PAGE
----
2. Section 1255(c)(2)

The Agency also denied both Plaintiffs' applications for adjustment of status based on the Agency's interpretation of § 1255(c)(2), stating that because Plaintiffs initially entered without inspection in 1990, Plaintiffs are statutorily barred from an adjustment of status pursuant to § 1255(c)(2)'s mandate that the lawful permanent resident applicant "maintain continuously a lawful status since entry into the United States." 8 U.S.C. § 1255(c)(2).

When read in context with the immigration statutes as a whole, however, § 1255(c)(2) unambiguously does not bar Plaintiffs from adjusting their status because an "admission" acts as a fresh "lawful entry." See 8 U.S.C. §1101(a)(13)(A) (noting that an "admission" is "the lawful entry of the alien into the United States after inspection and authorization by an immigration officer."). Thus, because Plaintiffs were admitted by way of the conferral of TPS in 2003, they lawfully entered the United States at that time according to the plain text of the immigration statutes. It is undisputed that Plaintiffs have maintained continuous lawful status since being granted TPS. Accordingly, the court finds that, based on the plain language of the immigration statutes, § 1255(c) does not bar Plaintiffs' adjustment of status.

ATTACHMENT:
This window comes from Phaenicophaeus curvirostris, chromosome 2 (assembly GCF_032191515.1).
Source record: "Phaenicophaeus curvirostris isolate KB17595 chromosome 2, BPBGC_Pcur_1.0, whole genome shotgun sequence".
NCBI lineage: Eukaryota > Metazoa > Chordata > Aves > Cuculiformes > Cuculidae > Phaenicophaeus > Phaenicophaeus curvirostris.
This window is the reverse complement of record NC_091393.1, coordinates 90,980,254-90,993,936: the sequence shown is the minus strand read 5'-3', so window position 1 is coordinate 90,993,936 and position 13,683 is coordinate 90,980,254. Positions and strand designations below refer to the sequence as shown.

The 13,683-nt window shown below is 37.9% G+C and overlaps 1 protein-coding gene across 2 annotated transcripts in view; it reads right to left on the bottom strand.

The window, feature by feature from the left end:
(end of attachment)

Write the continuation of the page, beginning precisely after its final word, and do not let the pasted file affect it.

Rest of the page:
Defendants' argue that 8 C.F.R. § 245.1(d)(3) shows that the requirement of § 1255(c) to maintain lawful status "since entry" means since the individual's first entry. But that regulation only applies to certain individuals that have physically departed and then attempted to reenter. See 8 C.F.R. § 245.1(d)(3) (titled "Effect of Departure"). Here, Plaintiffs were admitted by way of TPS. Moreover, this argument shows the disingenuous nature of Defendants' position, who argued during the hearing that the proper way for Plaintiffs to alter their status was by leaving the country and then applying for a status change. The Court has no doubt that despite Defendants' present overtures implying the contrary, if Plaintiffs were to do as Defendants say, Defendants would continue to argue that Plaintiffs' prior entry without inspection bars such a change.